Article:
Peter Douglas is going retro with his Montecito based indie Vincent Pictures and focusing only on remakes and sequels of such interesting 1960s film fare as director John Frankenheimer’s. Not surprisingly, most of the rights already secured are from films that his father Kirk Douglas produced or starred in, with Peter self-financing the acquisitions and intending to form partnerships with established filmmakers who have existing distribution, production, and financing deals. But many of these movies were iconic, so the pressure will be on to ensure these modern reinterpretations live up to their reputations.

The list includes Seven Days In May, the gripping 1964 political thriller from Frankenheimer who directed one of Kirk’s best performances, Seconds, the 1966 cult classic elevated because Frankenheimer coaxed Rock Hudson’s best dramatic work, and Grand Prix, which featured Frankenheimer’s fab racing footage, became one of the 10 highest grossing films of 1966, and won Academy Awards for Best Sound Effects, Best Film Editing, and Best Sound.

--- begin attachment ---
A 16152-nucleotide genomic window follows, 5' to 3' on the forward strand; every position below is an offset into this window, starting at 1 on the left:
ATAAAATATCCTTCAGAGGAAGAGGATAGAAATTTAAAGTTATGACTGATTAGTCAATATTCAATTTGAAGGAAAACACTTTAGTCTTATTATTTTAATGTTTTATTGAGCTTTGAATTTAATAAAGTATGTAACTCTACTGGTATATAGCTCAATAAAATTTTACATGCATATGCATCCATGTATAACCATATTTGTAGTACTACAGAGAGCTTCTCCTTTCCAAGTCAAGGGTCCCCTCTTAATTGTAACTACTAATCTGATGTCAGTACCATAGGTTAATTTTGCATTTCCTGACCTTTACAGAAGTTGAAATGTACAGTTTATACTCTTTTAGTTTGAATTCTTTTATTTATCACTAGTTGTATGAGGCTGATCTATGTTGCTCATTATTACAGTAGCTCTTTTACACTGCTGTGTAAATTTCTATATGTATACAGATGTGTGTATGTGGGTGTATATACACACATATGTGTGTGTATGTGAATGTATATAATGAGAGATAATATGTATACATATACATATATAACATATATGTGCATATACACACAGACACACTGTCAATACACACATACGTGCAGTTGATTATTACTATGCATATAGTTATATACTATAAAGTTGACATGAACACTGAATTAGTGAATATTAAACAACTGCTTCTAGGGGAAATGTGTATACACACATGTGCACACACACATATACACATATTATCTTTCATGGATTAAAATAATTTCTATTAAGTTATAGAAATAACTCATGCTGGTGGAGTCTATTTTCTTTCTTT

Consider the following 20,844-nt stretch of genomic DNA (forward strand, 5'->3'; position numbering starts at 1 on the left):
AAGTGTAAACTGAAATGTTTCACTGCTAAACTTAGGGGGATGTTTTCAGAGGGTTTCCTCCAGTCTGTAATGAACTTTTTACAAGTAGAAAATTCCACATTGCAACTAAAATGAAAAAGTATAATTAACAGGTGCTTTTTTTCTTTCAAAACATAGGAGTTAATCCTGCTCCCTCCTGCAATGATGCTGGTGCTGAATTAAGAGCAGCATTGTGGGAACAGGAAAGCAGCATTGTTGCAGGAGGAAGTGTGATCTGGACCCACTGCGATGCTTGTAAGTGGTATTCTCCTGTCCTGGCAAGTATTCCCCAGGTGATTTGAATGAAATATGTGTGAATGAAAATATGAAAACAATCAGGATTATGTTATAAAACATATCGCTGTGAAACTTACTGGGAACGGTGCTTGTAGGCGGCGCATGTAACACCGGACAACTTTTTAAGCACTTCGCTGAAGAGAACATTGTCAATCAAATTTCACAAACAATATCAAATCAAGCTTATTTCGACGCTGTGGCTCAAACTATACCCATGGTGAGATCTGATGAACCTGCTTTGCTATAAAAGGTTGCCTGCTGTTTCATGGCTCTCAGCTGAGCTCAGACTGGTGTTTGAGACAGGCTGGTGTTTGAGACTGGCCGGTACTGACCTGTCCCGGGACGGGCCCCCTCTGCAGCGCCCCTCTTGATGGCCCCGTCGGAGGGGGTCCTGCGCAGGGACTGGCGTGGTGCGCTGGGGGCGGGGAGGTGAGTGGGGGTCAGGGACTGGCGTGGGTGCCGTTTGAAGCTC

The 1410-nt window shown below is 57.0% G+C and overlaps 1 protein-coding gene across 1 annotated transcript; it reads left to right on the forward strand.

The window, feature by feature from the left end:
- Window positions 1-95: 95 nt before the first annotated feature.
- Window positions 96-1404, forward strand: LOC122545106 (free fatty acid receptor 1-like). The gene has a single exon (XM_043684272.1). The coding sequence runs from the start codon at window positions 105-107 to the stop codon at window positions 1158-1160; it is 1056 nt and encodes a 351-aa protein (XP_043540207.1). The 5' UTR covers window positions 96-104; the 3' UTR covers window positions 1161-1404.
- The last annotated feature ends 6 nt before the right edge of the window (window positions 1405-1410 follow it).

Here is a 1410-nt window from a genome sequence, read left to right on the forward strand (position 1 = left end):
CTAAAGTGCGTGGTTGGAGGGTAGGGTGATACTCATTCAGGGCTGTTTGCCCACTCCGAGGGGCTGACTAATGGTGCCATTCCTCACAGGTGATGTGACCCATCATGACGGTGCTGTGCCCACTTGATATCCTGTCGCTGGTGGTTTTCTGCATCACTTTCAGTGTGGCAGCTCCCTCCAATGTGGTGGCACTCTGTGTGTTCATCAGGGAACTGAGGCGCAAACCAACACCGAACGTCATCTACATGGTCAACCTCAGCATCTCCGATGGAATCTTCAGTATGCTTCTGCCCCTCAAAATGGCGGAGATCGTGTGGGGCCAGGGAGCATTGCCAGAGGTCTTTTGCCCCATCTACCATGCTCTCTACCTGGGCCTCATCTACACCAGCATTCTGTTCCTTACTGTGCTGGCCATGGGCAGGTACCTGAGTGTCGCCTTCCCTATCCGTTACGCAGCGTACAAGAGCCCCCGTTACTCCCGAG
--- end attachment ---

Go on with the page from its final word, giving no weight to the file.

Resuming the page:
Brian Dreyfuss of Featured Artists Agency is repping Vincent Pictures slate’s first two projects, Seconds and Seven Days In May. Rights also have been acquired for The Vikings (which Peter acted in) and The Final Countdown (which Peter produced). Peter, like his half-brother Michael Douglas, has been producing for nearly three decades, with credits ranging from Whip It, Drew Barrymore’s directorial debut last year, to the Fletch films from the 1980s. Peter and his Dad, who turns a robust 94 on December 9th, are collaborators not only on the remakes from Kirk’s Bryna Company films but also on the Douglas Foundation, which Peter heads for the family. That foundation backs the Kirk Douglas Theatre in Culver City, Harry’s Haven at the Motion Picture Home in Woodland Hills, the Anne Douglas Center for Women at the Los Angeles Mission, and the 401 playgrounds in the Los Angeles Unified School District, and much more.